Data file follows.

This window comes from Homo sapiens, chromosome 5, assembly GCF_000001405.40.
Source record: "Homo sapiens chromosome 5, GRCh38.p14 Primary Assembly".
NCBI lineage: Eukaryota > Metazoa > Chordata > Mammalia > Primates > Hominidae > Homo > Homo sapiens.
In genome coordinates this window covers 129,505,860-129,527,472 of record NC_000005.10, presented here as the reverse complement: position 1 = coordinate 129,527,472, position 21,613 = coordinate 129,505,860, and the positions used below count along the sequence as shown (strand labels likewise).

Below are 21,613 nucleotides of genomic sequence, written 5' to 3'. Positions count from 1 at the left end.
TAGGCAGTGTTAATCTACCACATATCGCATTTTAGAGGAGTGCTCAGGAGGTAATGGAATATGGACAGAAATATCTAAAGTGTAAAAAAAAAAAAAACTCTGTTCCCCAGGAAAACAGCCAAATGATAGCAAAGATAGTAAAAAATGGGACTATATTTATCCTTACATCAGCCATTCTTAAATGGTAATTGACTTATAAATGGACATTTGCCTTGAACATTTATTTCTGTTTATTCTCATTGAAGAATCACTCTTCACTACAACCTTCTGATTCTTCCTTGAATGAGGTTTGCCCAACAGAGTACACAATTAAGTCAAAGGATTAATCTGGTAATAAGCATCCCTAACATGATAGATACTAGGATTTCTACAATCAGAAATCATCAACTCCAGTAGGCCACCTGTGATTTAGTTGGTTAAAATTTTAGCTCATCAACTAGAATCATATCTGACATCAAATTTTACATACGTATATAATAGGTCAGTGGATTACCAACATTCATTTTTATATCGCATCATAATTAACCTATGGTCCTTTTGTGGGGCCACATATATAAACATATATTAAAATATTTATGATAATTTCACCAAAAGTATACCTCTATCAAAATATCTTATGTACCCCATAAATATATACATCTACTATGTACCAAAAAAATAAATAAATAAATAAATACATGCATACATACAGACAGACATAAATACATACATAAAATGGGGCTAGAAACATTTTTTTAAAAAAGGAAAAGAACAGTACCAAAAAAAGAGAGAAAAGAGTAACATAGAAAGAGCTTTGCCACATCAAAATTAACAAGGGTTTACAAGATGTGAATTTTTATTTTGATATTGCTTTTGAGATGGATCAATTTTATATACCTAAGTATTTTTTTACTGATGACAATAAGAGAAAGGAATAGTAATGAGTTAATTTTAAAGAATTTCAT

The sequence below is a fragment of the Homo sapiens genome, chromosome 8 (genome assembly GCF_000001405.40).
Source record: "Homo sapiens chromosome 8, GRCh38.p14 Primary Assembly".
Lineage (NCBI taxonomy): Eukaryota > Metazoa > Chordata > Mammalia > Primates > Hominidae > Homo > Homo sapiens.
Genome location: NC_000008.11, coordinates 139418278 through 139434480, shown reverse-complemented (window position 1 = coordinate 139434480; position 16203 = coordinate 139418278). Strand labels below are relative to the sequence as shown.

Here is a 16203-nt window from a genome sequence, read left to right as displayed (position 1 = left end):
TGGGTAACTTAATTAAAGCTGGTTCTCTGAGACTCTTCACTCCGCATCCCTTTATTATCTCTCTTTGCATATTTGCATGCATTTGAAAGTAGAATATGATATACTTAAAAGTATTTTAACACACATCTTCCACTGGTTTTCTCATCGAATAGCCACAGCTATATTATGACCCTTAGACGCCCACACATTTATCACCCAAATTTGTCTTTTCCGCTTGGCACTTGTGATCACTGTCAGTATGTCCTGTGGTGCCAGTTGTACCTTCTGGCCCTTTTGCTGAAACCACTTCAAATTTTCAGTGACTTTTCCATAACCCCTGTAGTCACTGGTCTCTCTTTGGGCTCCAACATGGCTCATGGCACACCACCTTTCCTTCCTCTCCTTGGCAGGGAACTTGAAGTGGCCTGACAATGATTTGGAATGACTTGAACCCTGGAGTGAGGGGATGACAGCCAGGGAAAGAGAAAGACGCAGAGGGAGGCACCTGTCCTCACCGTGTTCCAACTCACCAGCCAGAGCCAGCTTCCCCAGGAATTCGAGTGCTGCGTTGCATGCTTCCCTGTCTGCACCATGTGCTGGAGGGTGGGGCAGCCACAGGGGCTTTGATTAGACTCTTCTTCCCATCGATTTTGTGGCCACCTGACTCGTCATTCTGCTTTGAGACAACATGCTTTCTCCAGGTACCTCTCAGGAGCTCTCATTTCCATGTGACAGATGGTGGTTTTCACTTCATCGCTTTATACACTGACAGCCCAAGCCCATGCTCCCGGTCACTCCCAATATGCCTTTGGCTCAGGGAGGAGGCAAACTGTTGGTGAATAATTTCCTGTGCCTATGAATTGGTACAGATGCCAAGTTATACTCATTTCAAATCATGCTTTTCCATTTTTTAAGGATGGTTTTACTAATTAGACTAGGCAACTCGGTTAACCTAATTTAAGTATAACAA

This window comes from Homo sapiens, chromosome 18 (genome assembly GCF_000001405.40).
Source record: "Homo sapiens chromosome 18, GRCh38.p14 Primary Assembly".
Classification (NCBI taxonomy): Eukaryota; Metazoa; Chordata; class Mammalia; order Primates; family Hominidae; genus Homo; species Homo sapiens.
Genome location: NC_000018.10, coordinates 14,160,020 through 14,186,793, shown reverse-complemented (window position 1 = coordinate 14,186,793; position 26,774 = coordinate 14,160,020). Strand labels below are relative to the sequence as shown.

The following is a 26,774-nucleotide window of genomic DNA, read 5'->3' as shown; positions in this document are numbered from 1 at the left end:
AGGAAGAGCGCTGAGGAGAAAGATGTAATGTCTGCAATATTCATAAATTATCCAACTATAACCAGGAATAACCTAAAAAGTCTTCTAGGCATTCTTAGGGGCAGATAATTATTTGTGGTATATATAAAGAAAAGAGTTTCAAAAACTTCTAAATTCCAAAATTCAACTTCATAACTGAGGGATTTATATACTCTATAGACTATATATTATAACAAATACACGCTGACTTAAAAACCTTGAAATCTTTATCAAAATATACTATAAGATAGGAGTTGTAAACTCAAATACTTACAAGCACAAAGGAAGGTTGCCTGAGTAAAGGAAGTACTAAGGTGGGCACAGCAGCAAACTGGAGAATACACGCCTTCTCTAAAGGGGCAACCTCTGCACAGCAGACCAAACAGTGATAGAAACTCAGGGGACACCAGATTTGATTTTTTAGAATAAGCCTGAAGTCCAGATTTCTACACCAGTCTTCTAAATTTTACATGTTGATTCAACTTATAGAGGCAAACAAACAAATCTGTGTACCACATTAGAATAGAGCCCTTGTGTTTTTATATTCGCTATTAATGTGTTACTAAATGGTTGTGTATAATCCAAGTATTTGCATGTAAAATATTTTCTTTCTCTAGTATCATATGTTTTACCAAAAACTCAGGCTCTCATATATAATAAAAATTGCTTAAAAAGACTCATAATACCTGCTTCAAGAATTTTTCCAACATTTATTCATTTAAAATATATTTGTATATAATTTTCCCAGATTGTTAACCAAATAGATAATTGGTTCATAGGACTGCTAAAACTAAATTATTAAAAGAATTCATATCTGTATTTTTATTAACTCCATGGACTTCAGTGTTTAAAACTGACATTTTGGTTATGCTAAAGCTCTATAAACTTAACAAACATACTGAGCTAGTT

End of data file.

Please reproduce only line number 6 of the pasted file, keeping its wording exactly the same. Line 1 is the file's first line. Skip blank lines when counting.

TAGGCAGTGTTAATCTACCACATATCGCATTTTAGAGGAGTGCTCAGGAGGTAATGGAATATGGACAGAAATATCTAAAGTGTAAAAAAAAAAAAAACTCTGTTCCCCAGGAAAACAGCCAAATGATAGCAAAGATAGTAAAAAATGGGACTATATTTATCCTTACATCAGCCATTCTTAAATGGTAATTGACTTATAAATGGACATTTGCCTTGAACATTTATTTCTGTTTATTCTCATTGAAGAATCACTCTTCACTACAACCTTCTGATTCTTCCTTGAATGAGGTTTGCCCAACAGAGTACACAATTAAGTCAAAGGATTAATCTGGTAATAAGCATCCCTAACATGATAGATACTAGGATTTCTACAATCAGAAATCATCAACTCCAGTAGGCCACCTGTGATTTAGTTGGTTAAAATTTTAGCTCATCAACTAGAATCATATCTGACATCAAATTTTACATACGTATATAATAGGTCAGTGGATTACCAACATTCATTTTTATATCGCATCATAATTAACCTATGGTCCTTTTGTGGGGCCACATATATAAACATATATTAAAATATTTATGATAATTTCACCAAAAGTATACCTCTATCAAAATATCTTATGTACCCCATAAATATATACATCTACTATGTACCAAAAAAATAAATAAATAAATAAATACATGCATACATACAGACAGACATAAATACATACATAAAATGGGGCTAGAAACATTTTTTTAAAAAAGGAAAAGAACAGTACCAAAAAAAGAGAGAAAAGAGTAACATAGAAAGAGCTTTGCCACATCAAAATTAACAAGGGTTTACAAGATGTGAATTTTTATTTTGATATTGCTTTTGAGATGGATCAATTTTATATACCTAAGTATTTTTTTACTGATGACAATAAGAGAAAGGAATAGTAATGAGTTAATTTTAAAGAATTTCAT